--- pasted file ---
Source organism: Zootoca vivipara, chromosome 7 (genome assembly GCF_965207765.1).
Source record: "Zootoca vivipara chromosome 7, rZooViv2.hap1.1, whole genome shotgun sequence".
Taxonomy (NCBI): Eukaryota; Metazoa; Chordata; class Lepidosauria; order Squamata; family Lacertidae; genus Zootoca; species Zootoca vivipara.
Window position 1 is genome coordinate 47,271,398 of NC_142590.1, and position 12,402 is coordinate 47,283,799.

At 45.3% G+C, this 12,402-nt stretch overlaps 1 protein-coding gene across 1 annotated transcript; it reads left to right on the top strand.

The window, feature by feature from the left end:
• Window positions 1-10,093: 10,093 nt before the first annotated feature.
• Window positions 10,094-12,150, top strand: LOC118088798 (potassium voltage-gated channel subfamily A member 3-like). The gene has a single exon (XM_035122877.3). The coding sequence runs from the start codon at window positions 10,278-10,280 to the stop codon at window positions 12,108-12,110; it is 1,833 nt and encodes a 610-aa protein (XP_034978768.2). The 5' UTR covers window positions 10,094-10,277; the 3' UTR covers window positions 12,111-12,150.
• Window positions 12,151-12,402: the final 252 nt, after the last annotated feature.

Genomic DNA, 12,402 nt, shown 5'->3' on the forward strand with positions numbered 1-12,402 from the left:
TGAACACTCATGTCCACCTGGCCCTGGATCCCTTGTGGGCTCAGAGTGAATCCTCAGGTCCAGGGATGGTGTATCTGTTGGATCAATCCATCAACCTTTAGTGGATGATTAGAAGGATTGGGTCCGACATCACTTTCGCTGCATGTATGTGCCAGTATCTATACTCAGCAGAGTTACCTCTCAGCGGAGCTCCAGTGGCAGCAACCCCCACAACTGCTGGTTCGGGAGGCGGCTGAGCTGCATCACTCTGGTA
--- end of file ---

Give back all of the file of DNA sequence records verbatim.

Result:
Source organism: Zootoca vivipara, chromosome 7 (genome assembly GCF_965207765.1).
Source record: "Zootoca vivipara chromosome 7, rZooViv2.hap1.1, whole genome shotgun sequence".
Taxonomy (NCBI): Eukaryota; Metazoa; Chordata; class Lepidosauria; order Squamata; family Lacertidae; genus Zootoca; species Zootoca vivipara.
Window position 1 is genome coordinate 47,271,398 of NC_142590.1, and position 12,402 is coordinate 47,283,799.

At 45.3% G+C, this 12,402-nt stretch overlaps 1 protein-coding gene across 1 annotated transcript; it reads left to right on the top strand.

The window, feature by feature from the left end:
• Window positions 1-10,093: 10,093 nt before the first annotated feature.
• Window positions 10,094-12,150, top strand: LOC118088798 (potassium voltage-gated channel subfamily A member 3-like). The gene has a single exon (XM_035122877.3). The coding sequence runs from the start codon at window positions 10,278-10,280 to the stop codon at window positions 12,108-12,110; it is 1,833 nt and encodes a 610-aa protein (XP_034978768.2). The 5' UTR covers window positions 10,094-10,277; the 3' UTR covers window positions 12,111-12,150.
• Window positions 12,151-12,402: the final 252 nt, after the last annotated feature.

Genomic DNA, 12,402 nt, shown 5'->3' on the forward strand with positions numbered 1-12,402 from the left:
TGAACACTCATGTCCACCTGGCCCTGGATCCCTTGTGGGCTCAGAGTGAATCCTCAGGTCCAGGGATGGTGTATCTGTTGGATCAATCCATCAACCTTTAGTGGATGATTAGAAGGATTGGGTCCGACATCACTTTCGCTGCATGTATGTGCCAGTATCTATACTCAGCAGAGTTACCTCTCAGCGGAGCTCCAGTGGCAGCAACCCCCACAACTGCTGGTTCGGGAGGCGGCTGAGCTGCATCACTCTGGTA